|Name Thomas Chippendale||Role Cabinet maker|
|Died November 1779, London, United Kingdom|
Books The gentleman and cabinet-maker's director
Spouse Elizabeth Davis (m. 1777–1779), Catherine Redshaw (m. 1748–1772)
Children Thomas Chippendale, the younger
Parents Mary Chippendale, John Chippendale
Similar People Robert Adam, David Garrick, Jonathan Shipley
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Thomas Chippendale (probably born at Otley, West Riding of Yorkshire, baptised at Otley 16 June [O.S. 5 June] 1718 – November 1779) was a London cabinet-maker and furniture designer in the mid-Georgian, English Rococo, and Neoclassical styles. In 1754 he published a book of his designs, titled The Gentleman and Cabinet Maker's Director. The designs are regarded as reflecting the current London fashion for furniture for that period and were used by other cabinet makers outside London.
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Chippendale was the only child of John Chippendale (1690–1768), joiner, and his first wife Mary (nee Drake) (1693–1729). He received an elementary education at Prince Henry's Grammar School. The Chippendale family had long been in the wood working trades and so he probably received his basic training from his father, though it is believed that he was also trained by Richard Wood in York, before he moved to London. Wood later ordered eight copies of the Director. On 19 May 1748 he married Catherine Redshaw at St George's Chapel, Mayfair and they had five boys and four girls.
In 1749 Chippendale rented a modest house in Conduit Court, near Covent Garden. In 1752 he moved to Somerset Court, off the Strand. In 1754 Chippendale moved to 60–62 St. Martin's Lane in London, where for the next 60 years the family business operated until 1813 when his son, Thomas Chippendale (Junior), was evicted for bankruptcy. In 1754 he also went into partnership with James Rannie, a wealthy Scottish merchant, who put money into the business at the same time as Chippendale brought out the first edition of the Director. Rannie and his bookkeeper, Thomas Haig, probably looked after the finances of the business. His wife, Catherine, died in 1772. After James Rannie died in 1766, Thomas Haig seems to have borrowed £2,000 from Rannie's widow, which he used to become Chippendale's partner. One of Rannie's executors, Henry Ferguson, became a third partner and so the business became Chippendale, Haig and Co. Thomas Chippendale (Junior) took over the business in 1776 allowing his father to retire. He moved to what was then called Lob's Fields (now known as Derry Street) in Kensington. Chippendale married Elizabeth Davis at Fulham Parish Church on 5 August 1777. He fathered three more children. In 1779 Chippendale moved to Hoxton where he died of tuberculosis and was buried at St Martin-in-the-Fields on 16 November 1779.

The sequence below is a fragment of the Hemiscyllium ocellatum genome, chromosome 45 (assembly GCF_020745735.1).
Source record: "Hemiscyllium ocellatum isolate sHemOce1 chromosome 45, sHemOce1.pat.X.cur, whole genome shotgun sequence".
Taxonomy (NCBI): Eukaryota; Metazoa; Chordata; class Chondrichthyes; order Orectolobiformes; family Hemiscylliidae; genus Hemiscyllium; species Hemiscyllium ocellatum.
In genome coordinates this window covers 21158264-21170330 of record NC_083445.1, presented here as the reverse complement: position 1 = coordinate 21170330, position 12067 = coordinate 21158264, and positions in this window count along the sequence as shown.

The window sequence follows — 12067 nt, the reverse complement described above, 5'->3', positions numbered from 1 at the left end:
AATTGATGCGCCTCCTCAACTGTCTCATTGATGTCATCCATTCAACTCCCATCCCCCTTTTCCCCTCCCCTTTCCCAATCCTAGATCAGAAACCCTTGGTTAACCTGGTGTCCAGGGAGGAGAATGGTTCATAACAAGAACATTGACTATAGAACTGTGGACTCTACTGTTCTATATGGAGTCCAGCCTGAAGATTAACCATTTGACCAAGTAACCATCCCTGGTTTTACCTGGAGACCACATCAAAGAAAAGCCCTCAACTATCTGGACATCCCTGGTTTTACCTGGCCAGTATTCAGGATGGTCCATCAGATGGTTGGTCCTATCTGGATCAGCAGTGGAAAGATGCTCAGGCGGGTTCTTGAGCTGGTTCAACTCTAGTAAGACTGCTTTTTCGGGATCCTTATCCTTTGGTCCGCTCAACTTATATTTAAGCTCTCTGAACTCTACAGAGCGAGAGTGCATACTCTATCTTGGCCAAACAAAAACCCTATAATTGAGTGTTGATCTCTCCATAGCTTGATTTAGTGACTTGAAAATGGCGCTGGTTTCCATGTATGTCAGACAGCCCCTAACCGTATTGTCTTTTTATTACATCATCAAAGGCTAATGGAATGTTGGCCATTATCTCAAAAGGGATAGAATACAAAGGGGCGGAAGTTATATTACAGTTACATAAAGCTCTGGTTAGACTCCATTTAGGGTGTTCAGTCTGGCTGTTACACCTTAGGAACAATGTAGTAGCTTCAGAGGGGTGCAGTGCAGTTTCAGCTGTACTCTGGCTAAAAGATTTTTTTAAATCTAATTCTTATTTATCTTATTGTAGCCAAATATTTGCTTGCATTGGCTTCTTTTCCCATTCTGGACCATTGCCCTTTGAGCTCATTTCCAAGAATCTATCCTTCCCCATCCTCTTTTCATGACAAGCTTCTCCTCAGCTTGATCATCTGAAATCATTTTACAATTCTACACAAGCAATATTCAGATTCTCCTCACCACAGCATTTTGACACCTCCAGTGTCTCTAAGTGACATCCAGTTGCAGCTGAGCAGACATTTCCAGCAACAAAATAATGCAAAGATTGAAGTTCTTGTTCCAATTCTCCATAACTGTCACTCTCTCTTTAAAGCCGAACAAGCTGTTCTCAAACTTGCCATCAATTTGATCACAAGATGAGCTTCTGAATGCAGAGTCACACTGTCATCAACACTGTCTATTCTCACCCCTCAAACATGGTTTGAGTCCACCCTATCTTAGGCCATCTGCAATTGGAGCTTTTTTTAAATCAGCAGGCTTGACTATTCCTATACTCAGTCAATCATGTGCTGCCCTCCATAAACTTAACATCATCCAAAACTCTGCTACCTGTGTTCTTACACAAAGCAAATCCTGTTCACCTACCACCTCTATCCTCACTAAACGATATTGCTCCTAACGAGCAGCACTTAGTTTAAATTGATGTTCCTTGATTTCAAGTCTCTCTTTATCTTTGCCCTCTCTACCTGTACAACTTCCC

There is a statue and memorial plaque dedicated to Chippendale outside The Old Grammar School Gallery in Manor Square, in his home town of Otley, near Leeds, Yorkshire. There is a full-size sculpted figure of Thomas Chippendale on the facade of the Victoria and Albert Museum, London.
After working as a journeyman cabinet maker in London, in 1754, he became the first cabinet-maker to publish a book of his designs, titled The Gentleman and Cabinet Maker's Director. Three editions were published, the first in 1754, followed by a virtual reprint in 1755, and finally a revised and enlarged edition in 1762, by which time Chippendale's illustrated designs began to show signs of Neoclassicism.
Chippendale was much more than just a cabinet maker, he was an interior designer who advised on other aspects of decor such as soft furnishings and even the colour a room should be painted. At the peak of its success the firm could act like a modern interior designer working with other specialists and undertake the supply of fully decorated and furnished rooms or whole houses, once the principal construction was done. Chippendale often took on large-scale commissions from aristocratic clients. Twenty-six of these commissions have been identified. Here furniture by Chippendale can still be identified, The locations include:
Chippendale collaborated in furnishing interiors designed by Robert Adam and at Brocket Hall, Hertfordshire, and Melbourne House, London, for Lord Melbourne, with Sir William Chambers (c. 1772–75).
Chippendale's Director was used by many other cabinet makers. Consequently, recognisably "Chippendale" furniture was produced in Dublin, Philadelphia, Lisbon, Copenhagen and Hamburg. Catherine the Great and Louis XVI both possessed copies of the Director in its French edition. The Director shows four main styles: English with deep carving, elaborate French rococo in the style of Louis XV furniture, Chinese style with latticework and lacquer, and Gothic with pointed arches, quatrefoils and fret-worked legs. His favourite wood was mahogany; in seat furniture he always used solid wood rather than veneers.
His workshop was continued by his son, Thomas Chippendale, the younger (1749–1822), who worked in the later Neoclassical and Regency styles, "the rather slick delicacy of Adam's final phase", as Christopher Gilbert assessed it. A bankruptcy and sale of remaining stock in the St. Martin's Lane premises in 1804 did not conclude the firm's latest phase, as the younger Chippendale supplied furniture to Sir Richard Colt Hoare at Stourhead until 1820 (Edwards and Jourdain 1955: 88).
Chippendale's designs became very popular again during the middle to late 19th century, leading to widespread adoption of his name in revivals of his style. Many of these later designs that attach his name bear little relationship to his original concepts.